The President’s third State of the Nation Address marked a pivotal turning point in Kenya’s transitional justice agenda. Acknowledging our tragic history of mass human rights violations, the President:

  • Called for Parliament to process the Truth, Justice and Reconciliation Commission (TJRC) report;
  • Instructed the Treasury to establish a fund of Kenya Shillings 10 billion for restorative justice and;
  • Took the unprecedented step of making an apology on his own behalf, that of his government and on behalf of all past governments for historical violations.

This is arguably the boldest political commitment to addressing historical injustices in recent memory. However more must be done if it is to prove meaningful to victims. The President must exert his political influence on Parliament to ensure they enact a comprehensive implementation framework for the TJRC report. The framework must respond to all findings and recommendations of the report, ensure the full participation and consultation of victims, maintain transparency in its operations and have accountability to the public on the progress made in implementing the report. As party leader of the majority Jubilee Coalition in Parliament, the President must ensure that the parliamentary debate does not lead to editing of the TJRC report or mutilation of its findings and recommendations.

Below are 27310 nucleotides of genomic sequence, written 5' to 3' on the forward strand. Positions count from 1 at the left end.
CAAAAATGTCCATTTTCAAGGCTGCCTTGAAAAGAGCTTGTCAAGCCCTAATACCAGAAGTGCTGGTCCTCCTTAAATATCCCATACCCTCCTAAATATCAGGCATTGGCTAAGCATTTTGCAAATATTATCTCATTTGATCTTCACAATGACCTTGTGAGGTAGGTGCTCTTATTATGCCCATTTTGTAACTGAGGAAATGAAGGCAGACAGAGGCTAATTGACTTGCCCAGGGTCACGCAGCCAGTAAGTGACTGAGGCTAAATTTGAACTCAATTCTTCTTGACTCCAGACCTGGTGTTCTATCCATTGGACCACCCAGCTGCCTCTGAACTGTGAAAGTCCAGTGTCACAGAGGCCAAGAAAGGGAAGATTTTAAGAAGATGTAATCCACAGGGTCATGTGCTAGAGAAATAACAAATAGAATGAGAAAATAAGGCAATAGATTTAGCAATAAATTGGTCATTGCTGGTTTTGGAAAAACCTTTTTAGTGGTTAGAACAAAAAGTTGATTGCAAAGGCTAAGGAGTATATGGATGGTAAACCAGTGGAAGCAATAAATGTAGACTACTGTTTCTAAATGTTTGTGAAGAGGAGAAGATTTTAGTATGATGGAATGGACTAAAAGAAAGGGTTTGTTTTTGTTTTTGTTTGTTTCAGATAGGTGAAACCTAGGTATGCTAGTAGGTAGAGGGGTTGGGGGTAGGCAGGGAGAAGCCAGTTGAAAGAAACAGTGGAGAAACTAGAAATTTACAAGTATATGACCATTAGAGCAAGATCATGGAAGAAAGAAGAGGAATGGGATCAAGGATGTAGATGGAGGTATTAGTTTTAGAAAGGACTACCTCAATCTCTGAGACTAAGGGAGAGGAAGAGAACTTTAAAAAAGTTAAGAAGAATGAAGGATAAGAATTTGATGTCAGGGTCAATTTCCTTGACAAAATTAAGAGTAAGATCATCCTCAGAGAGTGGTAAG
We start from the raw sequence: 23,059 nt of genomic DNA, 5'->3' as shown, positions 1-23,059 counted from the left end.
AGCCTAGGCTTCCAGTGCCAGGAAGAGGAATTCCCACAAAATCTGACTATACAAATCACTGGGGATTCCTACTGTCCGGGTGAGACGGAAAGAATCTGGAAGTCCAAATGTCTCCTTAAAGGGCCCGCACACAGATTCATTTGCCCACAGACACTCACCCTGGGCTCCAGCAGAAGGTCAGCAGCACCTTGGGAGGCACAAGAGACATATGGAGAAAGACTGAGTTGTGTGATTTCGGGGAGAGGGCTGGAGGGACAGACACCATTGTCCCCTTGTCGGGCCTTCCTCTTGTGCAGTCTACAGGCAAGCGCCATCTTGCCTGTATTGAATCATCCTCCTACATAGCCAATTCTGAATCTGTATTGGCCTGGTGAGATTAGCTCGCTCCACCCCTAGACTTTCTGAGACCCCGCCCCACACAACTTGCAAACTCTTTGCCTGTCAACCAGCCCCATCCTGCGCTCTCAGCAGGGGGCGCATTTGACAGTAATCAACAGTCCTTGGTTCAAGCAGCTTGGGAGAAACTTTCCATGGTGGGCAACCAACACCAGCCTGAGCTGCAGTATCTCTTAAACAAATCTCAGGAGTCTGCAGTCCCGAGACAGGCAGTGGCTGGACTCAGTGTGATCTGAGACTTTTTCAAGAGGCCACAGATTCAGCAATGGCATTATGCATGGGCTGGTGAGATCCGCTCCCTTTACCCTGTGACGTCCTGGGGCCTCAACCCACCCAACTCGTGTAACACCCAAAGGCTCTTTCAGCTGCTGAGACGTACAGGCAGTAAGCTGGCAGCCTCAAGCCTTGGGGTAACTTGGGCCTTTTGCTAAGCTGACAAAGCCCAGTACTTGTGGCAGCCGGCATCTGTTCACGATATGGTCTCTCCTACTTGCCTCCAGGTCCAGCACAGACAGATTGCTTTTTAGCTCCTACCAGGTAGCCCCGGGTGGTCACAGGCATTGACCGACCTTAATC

The President’s embrace of restorative justice is indeed welcome but requires clarity. The proposed fund though necessary, must be based on a clear understanding of who the victims are and what their needs are. We would urge the President to commit to the reparations policy outlined in the TJRC report as the basis for utilizing this fund. The reparations policy identifies restoring the dignity of victims as a key objective, outlines the types of reparation and provides a categorization of victims that allows for a systematic and realistic approach to processing claims. Lessons must be learnt from past experiences such as Operation Rudi Nyumbani.

The apology offered by the President is a significant step forward but must be owned by all State organs, especially those the TJRC report has called on to apologize specifically alongside the President such as the Kenya Defence Forces and Kenya Police Service. More needs to be done to specifically recognize the various victim groups and their experiences through memorialization as part of the reconciliation process. The apology must translate into a reflection on the progress made in reforming State institutions previously accused of committing human rights violations. Are we assured of non-repetition and a change in the moral character of these institutions as the apology suggests?

The President has reawakened a yearning for justice among victims of Kenya’s historical injustices and invited the Kenyan public to imagine that true reconciliation and cohesion is indeed possible in our lifetimes. KHRC will remain vigilant in ensuring that the government maintains fidelity to the restoration of dignity to victims that embraces the approach of “nothing for us without us”. Restorative justice exercises a sacred trust with victims that must not be betrayed. END

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